Sticks, Stones, Leaves and Logs, a Pictorial in Tens

As I have been noting in the Calendar, our weather has been anything but usual. Many places across the country are reporting similar odd weather.

We have had a mere 16 inches of snow to date, where typical snow fall by this date would be about five feet.

The days have been see-sawing between rain, snow, ice and sun. This has been a bit confusing to growing plants. The last two days it has been in the fifties by the afternoon.

But who needs blooms when the weather helps you see some of nature’s own little intricacies? Nature has been providing some really mild days to take a ‘Springtime’ walk.

I have been looking to find some interest where there generally is none. Most would say these little discards have no real interest and I would agree in a casual passing.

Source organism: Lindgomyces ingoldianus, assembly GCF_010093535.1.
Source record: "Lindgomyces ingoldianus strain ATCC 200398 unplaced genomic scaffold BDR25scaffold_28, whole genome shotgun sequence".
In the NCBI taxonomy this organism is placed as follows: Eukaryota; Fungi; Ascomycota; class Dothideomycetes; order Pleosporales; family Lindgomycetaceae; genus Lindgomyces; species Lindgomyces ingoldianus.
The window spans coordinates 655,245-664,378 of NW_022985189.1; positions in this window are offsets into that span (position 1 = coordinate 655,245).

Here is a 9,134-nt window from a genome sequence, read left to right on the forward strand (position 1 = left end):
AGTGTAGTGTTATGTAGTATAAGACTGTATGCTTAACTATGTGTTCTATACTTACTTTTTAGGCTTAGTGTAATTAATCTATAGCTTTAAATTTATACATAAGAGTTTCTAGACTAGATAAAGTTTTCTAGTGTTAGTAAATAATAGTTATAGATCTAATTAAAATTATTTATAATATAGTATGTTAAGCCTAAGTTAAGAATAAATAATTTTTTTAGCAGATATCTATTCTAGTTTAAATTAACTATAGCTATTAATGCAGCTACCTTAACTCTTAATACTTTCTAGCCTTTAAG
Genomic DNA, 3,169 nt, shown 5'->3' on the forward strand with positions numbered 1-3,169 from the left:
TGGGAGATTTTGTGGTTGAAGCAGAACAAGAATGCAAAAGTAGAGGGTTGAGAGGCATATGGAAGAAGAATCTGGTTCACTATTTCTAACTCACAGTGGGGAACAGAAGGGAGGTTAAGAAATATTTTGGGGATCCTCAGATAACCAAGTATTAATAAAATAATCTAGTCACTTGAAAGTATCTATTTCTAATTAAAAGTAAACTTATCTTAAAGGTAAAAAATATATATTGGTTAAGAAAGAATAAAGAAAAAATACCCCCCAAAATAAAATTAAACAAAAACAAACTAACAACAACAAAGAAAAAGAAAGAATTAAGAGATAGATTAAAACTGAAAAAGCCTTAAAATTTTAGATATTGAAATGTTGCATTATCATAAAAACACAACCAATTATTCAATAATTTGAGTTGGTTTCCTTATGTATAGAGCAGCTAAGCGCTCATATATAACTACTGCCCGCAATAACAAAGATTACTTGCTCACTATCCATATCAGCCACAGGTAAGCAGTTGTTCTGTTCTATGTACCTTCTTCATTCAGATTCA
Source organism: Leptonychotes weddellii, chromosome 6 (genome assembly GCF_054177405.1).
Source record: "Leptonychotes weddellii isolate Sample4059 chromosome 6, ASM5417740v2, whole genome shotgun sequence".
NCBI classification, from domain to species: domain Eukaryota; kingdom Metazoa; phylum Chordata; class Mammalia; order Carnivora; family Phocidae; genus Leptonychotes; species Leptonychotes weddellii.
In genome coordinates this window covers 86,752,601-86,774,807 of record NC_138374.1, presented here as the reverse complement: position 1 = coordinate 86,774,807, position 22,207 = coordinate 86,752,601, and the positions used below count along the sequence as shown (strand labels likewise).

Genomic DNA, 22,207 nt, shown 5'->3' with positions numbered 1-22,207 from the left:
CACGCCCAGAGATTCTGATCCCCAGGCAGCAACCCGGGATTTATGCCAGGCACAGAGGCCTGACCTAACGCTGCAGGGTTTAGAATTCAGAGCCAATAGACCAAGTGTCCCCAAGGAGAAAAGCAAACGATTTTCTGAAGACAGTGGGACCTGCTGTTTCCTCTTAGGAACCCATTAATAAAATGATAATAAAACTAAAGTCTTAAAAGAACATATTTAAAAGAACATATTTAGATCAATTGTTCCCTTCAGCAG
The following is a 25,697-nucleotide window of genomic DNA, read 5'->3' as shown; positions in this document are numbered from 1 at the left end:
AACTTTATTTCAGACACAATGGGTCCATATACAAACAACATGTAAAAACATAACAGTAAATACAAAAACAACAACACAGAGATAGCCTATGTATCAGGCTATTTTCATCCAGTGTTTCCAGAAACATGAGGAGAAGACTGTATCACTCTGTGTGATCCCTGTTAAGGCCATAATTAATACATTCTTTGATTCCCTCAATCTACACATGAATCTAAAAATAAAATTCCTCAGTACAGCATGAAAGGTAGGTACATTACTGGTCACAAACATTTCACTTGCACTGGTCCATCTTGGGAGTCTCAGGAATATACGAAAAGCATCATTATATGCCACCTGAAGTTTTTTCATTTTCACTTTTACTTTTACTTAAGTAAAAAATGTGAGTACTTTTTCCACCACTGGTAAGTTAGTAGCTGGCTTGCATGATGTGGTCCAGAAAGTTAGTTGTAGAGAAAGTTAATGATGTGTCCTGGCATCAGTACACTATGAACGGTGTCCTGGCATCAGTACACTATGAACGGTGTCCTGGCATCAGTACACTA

And probably they would be better explained with a clever caption or witty thought.

But I find the point to these images is to have no thought, to just look at the light, the form the tiny detail. To enjoy the day, no matter how seasonally unusual.

I find so many fallen logs, weathered sticks, moss-covered stones, and fallen leaves taking their turn to become the rich soil that will support new life. Some require eons of time, others a mere season.

It gets you thinking a lot about time, a lot about mortality, a lot about seasonal change, and a lot about the beauty to come. All this with no intention to think at all, well not about the little complexities of daily life anyway.

In my garden, I leave the sticks for the birds, I place the stones for the critters to stay warm, I use the poplar logs as a functional feature, and I mulch the leaves for the garden to grow strong and healthy. I have been thinking, and thinking a lot about what I do for nature. It is pretty much to pay forward what nature does for me. And that is overwhelming. I have a post coming called Nature Lasts All Year Round for the Niagara Falls Garden magazine and it is a tour in the garden to show what the garden offers wildlife and why year-round the garden is teeming with life. My garden is really tiny, but it offers quite a bit to those that visit.